The ability of a solar cell or photovoltaic (PV) material to convert a percentage of the solar energy shining on it into usable electricity is known as solar panel efficiency. One of the technological breakthroughs of photovoltaics or solar cells will depend on how to increase solar panel efficiency with reduced material costs.
So far, this technological breakthrough has been achieved partially only with regards to high solar efficiencies as researchers have managed to reach solar efficiencies of above 40%, but what remains the challenge is the high costs associated with material costs, to make these solar cells commercially available. The other challenge is utilizing materials that are sustainable i.e. environmentally friendly.
In the last decade, the solar industry has experienced a lot of technological breakthroughs such as increased solar efficiency. The first-ever made useful solar panels were invented by Bell Labs with an efficiency of about six (6) percent.
More and more solar panels manufacturers continue to do research and development (R&D) to increase the efficiency of solar panels using different materials ranging from first-generation solar cells (wafer-based cells) made of crystalline silicon to second-generation solar cells (thin-film solar cells), that include amorphous silicon, CdTe and CIGS cells and finally the third generation of solar cells which are the emerging photovoltaics mostly made of organic materials, often organometallic compounds as well as inorganic substance.
What is the best solar panel efficiency?
However, most the solar panel especially sold for residential or commercial places have the efficiency of a solar cell ranging between 15% to 25% solar efficiency. Although with the increase in R&D efforts in the future we expect to see a lot of technological breakthroughs where solar panel efficiency will be ranging between 30% to even above 40%. For instance, researchers have managed to achieve 46% efficiency as noted by EnergySage. Although, the main concern with these high solar efficiencies is the cost.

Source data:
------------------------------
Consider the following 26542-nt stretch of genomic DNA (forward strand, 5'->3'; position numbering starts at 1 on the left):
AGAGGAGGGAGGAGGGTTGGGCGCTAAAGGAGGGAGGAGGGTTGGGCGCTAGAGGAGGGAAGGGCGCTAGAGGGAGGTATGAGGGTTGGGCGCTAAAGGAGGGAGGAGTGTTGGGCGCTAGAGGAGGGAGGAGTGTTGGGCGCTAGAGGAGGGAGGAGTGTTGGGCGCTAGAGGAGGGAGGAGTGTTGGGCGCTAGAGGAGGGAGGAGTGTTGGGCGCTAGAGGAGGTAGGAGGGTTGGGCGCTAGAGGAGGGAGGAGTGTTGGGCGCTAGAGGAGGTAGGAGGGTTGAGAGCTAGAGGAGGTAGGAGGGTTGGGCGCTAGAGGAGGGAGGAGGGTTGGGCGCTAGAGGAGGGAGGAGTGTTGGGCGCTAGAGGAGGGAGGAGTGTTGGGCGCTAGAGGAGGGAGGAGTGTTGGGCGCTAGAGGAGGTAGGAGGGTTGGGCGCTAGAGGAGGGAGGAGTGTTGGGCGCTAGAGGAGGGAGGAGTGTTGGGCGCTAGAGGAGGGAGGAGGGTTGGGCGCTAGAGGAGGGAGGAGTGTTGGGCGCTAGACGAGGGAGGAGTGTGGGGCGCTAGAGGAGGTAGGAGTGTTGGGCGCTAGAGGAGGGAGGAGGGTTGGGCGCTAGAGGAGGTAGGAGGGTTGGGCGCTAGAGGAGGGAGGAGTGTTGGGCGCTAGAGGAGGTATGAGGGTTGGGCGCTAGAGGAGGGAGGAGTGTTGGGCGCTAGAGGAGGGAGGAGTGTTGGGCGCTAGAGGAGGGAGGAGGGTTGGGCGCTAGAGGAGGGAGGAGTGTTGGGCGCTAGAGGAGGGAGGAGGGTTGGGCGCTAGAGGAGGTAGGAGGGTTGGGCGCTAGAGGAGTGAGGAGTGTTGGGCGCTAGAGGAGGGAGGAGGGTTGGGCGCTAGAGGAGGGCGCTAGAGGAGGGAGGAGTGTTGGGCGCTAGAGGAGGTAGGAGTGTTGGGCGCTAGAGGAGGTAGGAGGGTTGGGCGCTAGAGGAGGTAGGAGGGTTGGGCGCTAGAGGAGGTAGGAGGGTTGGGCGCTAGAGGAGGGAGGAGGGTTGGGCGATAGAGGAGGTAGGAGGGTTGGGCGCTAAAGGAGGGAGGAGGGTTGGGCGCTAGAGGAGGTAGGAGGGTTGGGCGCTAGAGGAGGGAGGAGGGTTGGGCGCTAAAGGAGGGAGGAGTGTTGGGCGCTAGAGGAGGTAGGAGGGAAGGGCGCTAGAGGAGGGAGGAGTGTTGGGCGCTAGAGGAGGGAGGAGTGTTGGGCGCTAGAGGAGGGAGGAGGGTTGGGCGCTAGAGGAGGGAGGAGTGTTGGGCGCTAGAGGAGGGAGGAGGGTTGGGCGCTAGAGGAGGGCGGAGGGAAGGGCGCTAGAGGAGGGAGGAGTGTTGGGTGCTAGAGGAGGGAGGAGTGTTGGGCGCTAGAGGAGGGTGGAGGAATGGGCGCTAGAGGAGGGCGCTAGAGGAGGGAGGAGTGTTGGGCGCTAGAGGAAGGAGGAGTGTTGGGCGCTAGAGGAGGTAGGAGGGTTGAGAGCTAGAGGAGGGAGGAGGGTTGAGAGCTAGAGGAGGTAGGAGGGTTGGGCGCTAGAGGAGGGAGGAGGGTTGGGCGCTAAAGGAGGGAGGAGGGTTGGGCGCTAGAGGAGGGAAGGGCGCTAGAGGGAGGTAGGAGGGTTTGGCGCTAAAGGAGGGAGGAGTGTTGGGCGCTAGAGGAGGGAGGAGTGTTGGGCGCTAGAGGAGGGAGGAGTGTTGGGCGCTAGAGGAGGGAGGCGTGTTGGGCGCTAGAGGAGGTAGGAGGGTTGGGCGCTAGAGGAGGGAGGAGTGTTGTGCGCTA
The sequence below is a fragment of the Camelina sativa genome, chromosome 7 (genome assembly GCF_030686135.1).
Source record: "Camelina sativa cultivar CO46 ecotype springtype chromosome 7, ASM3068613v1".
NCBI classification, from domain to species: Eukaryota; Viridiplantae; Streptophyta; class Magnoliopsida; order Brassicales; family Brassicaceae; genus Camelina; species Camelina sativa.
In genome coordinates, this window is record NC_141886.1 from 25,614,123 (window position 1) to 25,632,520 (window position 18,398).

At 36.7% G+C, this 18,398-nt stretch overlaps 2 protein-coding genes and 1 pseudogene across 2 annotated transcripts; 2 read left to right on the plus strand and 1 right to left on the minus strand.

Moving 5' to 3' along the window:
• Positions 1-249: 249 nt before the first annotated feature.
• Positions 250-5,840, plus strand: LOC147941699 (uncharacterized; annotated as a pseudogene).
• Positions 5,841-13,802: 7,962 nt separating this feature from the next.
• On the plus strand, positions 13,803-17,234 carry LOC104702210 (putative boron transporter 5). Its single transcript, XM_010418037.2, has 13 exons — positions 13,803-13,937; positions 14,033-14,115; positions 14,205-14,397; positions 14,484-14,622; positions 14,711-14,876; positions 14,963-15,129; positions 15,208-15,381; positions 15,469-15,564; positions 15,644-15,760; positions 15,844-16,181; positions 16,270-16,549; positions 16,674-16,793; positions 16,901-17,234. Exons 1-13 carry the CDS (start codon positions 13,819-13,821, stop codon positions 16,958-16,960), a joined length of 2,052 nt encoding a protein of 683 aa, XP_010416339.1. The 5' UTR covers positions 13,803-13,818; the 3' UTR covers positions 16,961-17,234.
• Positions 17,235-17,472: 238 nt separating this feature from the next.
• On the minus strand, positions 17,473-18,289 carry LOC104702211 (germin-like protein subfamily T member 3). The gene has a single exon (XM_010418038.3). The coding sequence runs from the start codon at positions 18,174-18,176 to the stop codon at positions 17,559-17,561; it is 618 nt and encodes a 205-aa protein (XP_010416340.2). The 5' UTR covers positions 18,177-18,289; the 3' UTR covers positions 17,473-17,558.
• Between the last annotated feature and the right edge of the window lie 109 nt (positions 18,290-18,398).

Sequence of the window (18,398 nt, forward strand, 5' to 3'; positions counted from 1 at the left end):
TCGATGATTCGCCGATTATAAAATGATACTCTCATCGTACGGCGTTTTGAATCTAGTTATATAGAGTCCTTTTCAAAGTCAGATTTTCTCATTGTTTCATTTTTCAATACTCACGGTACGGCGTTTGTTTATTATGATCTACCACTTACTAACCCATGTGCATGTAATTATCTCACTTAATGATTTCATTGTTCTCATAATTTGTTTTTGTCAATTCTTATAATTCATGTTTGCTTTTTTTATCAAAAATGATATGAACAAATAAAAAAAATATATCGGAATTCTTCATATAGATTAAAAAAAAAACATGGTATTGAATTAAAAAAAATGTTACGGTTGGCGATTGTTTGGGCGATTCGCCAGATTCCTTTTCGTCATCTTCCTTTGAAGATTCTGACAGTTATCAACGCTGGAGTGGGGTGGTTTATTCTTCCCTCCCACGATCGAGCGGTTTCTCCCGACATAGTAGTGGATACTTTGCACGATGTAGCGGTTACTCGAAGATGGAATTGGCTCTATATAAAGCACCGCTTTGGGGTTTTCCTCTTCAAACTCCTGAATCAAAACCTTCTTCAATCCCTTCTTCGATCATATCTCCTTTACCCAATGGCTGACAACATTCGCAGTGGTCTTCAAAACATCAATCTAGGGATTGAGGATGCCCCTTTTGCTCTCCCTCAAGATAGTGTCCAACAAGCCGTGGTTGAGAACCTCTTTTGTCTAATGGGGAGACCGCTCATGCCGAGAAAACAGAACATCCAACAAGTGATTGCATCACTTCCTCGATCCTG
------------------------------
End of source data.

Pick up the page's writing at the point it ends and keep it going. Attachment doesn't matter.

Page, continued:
We can say the general trend of solar panel efficiency for solar panels that are commercially available ranges between 15% to 25%. This range of solar efficiencies represents what is currently the best solar panel efficiency at affordable costs.
Looking into the future, we will see the cost of these high-efficiency solar panels declining as researchers are looking into the material design with respect to environmentally or sustainable materials that are not harmful to the environment while reducing the cost of materials as possible. For instance, researchers are still looking for ways to use alternatives other than lead for the Lead halide perovskite PVs (LHP-PV) which emerged in the last decade as a viable thin-film PV technology due to its high efficiency and its low manufacturing costs. Lead is well-known as a toxic chemical to human health and potential negative impacts on the environment.
In addition, currently, many solar researchers are involved to assist in the development of solar cells with increased efficiencies while looking for ways to reduce the costs. For instance, the National Renewable Energy Laboratory (NREL) maintains a chart (shown below) of the highest confirmed conversion efficiencies for research cells for a range of photovoltaic technologies, plotted from 1976 to the present.
This plot is courtesy of the National Renewable Energy Laboratory, Golden, CO for solar cell efficiency of solar cells under R&D as confirmed by independent recognized test labs such as NREL, AIST, JRC-ESTI, and Fraunhofer-ISE—and are reported on a standardized basis. Cell efficiency results are provided within families of semiconductors: Multijunction cells, single-junction gallium arsenide cells, Crystalline silicon cells, Thin-film technologies, and Emerging photovoltaics. Interested in going solar? Learn more here about the steps for installing a solar PV system for your home or business.